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Job Ideas for Retired Unlicensed Nurses

by Linda Ray

Once you retire from nursing, you’ll eventually lose your license if you don’t renew it according to your state’s regulations. Most states require nurse license renewal every two years following a set number of continuing education credits. If you want or need to return to work, you may apply to take a renewal test so you don’t have to repeat your schooling or you can choose to use many of the transferable skills you developed during your career for a number of other opportunities.

Medical Practice Office Work

A big part of your job as a nurse was filling out reports and maintaining medical records, which medical records clerks or health information technicians processed or recorded. No one knows and understands the importance of medical records as much as a nurse, so it makes for a perfect transition from clinical practice. You’ll be well-suited to review records to ensure their accuracy, organize the data and make sure medical coding is correct for billing purposes.

Medical Receptionist

Hospitals, doctors' offices and clinics all rely on receptionists to make appointments and manage waiting rooms. Your nursing skills will make you a welcomed addition to the front-office team because you’ll understand how to care for and treat people who are sick and suffering. Nurses are often compassionate, which can make the experience so much more comfortable for patients when they are seeking help. Efficient and effective customer service is vital for medical practices to thrive, and your skills and ability to talk with patients can boost a practice’s customer-service levels substantially.

Managed Care Intake Operator

Insurance companies that run managed insurance policies rely on telephone operators to take the initial calls from subscribers. After listening to the caller’s description of symptoms, the operator then makes referrals to an approved provider. You can work directly for an insurance company or for a specialized managed care operation that screens calls for insurers. The industry typically prefers to hire nurses in the position, though you don’t need a license, since you won’t be seeing patients or providing any clinical care.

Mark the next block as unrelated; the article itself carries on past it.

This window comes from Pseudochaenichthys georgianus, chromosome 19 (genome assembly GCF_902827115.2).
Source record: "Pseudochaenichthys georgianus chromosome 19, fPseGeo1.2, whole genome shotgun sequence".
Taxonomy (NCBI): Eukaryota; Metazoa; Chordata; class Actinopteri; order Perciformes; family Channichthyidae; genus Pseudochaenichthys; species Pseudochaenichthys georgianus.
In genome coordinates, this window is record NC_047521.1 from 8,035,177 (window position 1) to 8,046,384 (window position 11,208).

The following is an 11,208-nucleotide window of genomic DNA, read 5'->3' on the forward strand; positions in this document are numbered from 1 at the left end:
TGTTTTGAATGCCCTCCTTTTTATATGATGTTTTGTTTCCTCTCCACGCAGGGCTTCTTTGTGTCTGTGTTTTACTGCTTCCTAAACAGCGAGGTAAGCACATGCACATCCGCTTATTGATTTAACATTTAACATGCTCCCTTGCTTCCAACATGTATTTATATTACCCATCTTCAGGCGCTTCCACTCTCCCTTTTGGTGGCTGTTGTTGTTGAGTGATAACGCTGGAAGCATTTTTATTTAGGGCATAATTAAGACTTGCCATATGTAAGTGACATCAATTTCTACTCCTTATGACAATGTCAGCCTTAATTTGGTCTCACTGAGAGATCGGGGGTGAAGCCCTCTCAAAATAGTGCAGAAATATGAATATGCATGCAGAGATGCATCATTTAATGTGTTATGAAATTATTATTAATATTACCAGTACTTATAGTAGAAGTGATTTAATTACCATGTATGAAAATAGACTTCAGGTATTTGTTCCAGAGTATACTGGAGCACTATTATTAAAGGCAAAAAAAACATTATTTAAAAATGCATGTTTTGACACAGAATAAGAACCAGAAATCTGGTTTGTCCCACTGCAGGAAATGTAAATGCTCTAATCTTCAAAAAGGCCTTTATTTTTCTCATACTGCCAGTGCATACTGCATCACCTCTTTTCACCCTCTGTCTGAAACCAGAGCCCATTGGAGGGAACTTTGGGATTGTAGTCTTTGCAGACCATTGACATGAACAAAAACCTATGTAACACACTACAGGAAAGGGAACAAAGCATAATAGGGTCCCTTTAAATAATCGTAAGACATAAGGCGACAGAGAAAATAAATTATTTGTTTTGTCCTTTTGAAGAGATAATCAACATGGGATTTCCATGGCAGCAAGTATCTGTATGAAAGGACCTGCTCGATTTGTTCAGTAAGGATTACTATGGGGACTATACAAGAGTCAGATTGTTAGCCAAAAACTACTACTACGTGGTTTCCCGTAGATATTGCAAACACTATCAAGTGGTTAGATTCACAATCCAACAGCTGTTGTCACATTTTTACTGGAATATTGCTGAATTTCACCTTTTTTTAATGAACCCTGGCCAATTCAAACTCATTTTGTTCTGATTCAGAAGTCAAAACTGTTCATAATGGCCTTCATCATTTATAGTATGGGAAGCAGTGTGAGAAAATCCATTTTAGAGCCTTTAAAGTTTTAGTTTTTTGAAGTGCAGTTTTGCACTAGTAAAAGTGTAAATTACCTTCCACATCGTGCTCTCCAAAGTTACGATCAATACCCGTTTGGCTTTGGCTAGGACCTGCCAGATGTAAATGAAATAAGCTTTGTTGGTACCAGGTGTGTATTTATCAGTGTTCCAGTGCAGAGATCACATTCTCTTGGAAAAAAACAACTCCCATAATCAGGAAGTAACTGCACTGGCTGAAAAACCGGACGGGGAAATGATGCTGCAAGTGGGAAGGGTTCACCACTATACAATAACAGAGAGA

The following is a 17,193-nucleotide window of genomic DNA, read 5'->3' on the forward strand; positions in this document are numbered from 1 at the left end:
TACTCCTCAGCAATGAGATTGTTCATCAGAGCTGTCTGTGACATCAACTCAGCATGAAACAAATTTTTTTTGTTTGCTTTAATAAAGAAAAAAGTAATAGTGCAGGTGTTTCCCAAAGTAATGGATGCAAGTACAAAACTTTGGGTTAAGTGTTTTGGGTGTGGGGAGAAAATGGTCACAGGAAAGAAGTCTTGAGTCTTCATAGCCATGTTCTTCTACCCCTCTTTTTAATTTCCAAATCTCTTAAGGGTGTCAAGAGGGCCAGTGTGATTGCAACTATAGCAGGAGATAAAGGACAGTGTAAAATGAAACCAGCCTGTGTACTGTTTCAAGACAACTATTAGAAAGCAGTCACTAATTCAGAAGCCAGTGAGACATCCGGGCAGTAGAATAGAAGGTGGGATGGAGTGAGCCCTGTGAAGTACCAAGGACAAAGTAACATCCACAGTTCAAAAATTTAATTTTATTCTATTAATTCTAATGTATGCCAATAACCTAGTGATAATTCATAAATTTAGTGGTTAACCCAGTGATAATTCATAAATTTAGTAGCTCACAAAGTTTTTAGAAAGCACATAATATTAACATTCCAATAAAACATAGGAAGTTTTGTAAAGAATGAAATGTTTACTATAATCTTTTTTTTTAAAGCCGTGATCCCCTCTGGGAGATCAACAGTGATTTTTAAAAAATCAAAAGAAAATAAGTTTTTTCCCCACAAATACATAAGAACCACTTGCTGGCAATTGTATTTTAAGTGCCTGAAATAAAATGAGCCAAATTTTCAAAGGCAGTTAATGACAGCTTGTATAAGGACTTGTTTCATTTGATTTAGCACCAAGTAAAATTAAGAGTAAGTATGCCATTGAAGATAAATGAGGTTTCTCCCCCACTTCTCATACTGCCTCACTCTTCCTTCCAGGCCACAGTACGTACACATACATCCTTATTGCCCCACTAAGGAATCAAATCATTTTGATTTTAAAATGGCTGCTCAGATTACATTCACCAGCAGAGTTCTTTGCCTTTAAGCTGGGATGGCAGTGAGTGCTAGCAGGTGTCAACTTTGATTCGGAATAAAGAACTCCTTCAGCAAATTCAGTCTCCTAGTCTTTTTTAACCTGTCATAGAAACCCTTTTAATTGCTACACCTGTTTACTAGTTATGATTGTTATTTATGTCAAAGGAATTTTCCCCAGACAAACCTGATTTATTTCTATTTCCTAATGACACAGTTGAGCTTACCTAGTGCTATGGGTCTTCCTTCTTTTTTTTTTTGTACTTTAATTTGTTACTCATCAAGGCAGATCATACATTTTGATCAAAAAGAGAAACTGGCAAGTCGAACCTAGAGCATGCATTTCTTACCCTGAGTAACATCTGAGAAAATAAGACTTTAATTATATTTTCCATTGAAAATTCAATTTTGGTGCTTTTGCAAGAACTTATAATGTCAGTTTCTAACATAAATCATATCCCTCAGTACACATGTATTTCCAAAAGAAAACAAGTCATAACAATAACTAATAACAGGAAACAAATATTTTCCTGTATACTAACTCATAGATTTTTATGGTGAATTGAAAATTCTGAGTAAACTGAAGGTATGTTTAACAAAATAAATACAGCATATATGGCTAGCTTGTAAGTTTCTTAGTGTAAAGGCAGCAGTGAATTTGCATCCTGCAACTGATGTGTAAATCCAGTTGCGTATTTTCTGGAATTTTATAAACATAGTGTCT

Medical or Pharmaceutical Sales

Take all your expertise and practical knowledge of medical equipment and pharmaceuticals to a manufacturing company. The medical lingo and communication skills you developed as a nurse will serve you well when you call on doctors, nurses, medical facility administrators and patients to make sales. In many cases, you may have actually used the equipment in your nursing practice and can offer clients a personal example of how it worked. You also can speak directly to how the equipment makes work more efficient for nurses and more effective for patients. Earning potential can be unlimited when you work on commission.

About the Author

Linda Ray is an award-winning journalist with more than 20 years reporting experience. She's covered business for newspapers and magazines, including the "Greenville News," "Success Magazine" and "American City Business Journals." Ray holds a journalism degree and teaches writing, career development and an FDIC course called "Money Smart."

Photo Credits

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